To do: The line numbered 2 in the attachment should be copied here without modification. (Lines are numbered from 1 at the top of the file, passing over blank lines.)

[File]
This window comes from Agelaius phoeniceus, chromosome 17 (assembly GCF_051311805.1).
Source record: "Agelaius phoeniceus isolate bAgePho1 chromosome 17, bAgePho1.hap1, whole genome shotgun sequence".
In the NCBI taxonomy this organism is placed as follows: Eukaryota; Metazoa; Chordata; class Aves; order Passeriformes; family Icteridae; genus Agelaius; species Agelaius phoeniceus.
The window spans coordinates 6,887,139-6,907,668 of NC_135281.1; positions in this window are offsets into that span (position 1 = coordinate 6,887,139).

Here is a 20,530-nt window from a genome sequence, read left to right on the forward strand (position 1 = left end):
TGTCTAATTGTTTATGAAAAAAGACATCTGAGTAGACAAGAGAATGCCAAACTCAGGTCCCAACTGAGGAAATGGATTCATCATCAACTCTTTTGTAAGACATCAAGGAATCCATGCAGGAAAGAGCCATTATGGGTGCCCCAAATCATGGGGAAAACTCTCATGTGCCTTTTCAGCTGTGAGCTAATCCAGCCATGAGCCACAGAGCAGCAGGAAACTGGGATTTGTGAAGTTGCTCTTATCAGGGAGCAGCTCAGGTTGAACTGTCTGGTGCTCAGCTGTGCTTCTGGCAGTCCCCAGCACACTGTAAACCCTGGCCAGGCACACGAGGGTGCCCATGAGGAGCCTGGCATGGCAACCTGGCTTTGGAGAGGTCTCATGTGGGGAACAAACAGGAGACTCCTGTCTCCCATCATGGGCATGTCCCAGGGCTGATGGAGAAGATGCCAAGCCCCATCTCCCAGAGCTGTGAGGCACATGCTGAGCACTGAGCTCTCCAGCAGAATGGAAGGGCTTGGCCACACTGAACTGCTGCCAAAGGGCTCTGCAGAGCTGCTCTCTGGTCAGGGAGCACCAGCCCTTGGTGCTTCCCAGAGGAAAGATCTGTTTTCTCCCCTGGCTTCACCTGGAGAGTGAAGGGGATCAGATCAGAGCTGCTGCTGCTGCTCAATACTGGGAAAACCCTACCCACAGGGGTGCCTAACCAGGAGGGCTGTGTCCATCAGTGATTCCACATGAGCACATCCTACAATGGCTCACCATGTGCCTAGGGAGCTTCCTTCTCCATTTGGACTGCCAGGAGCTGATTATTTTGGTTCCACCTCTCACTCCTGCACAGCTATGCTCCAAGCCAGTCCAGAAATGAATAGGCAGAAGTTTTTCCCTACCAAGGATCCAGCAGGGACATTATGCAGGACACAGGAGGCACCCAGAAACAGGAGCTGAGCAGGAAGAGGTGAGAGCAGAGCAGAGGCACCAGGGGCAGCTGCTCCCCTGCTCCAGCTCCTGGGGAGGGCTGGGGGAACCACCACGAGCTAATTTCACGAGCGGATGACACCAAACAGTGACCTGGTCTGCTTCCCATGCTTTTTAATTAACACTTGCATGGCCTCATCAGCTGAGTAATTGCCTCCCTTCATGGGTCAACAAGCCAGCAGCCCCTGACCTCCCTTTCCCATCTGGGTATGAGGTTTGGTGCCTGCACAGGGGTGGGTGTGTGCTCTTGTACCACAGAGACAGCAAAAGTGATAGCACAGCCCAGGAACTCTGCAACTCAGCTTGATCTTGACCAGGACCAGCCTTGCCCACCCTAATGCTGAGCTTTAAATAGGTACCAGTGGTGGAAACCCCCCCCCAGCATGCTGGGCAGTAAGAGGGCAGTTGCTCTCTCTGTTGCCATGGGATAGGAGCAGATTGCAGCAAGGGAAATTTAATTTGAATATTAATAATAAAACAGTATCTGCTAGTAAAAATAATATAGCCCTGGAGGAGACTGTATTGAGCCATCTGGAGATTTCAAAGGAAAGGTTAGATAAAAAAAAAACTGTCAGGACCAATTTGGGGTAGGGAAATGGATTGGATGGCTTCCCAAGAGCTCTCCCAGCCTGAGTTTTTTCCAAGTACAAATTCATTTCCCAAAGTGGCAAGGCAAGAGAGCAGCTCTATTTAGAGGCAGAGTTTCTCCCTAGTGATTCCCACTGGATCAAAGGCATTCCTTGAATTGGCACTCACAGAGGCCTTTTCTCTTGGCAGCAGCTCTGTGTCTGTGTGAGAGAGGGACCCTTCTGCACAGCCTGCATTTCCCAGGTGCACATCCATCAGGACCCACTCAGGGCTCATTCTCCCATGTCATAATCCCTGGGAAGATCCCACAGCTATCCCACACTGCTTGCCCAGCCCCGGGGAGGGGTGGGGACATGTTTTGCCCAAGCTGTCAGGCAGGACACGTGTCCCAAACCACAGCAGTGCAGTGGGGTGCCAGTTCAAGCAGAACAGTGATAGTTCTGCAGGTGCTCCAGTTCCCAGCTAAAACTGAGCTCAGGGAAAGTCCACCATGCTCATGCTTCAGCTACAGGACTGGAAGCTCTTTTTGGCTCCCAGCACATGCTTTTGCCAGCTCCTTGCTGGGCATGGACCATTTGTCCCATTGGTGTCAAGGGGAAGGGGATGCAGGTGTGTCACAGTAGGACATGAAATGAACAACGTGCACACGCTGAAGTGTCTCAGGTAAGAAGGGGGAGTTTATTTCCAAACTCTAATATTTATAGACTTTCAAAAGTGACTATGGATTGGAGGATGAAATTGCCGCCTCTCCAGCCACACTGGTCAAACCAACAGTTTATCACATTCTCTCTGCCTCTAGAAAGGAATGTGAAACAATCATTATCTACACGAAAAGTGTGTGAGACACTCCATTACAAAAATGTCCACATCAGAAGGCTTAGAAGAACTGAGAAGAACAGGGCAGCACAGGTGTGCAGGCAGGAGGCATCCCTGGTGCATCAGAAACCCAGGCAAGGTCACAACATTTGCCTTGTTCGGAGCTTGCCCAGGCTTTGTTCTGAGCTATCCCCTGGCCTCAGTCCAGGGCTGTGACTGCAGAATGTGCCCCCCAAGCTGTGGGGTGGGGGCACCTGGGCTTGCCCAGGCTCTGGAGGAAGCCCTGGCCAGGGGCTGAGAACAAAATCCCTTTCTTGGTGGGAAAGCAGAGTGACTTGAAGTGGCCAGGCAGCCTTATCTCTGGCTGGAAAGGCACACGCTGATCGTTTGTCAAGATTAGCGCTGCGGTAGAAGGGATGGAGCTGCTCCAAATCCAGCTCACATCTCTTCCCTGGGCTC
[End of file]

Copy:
Source record: "Agelaius phoeniceus isolate bAgePho1 chromosome 17, bAgePho1.hap1, whole genome shotgun sequence".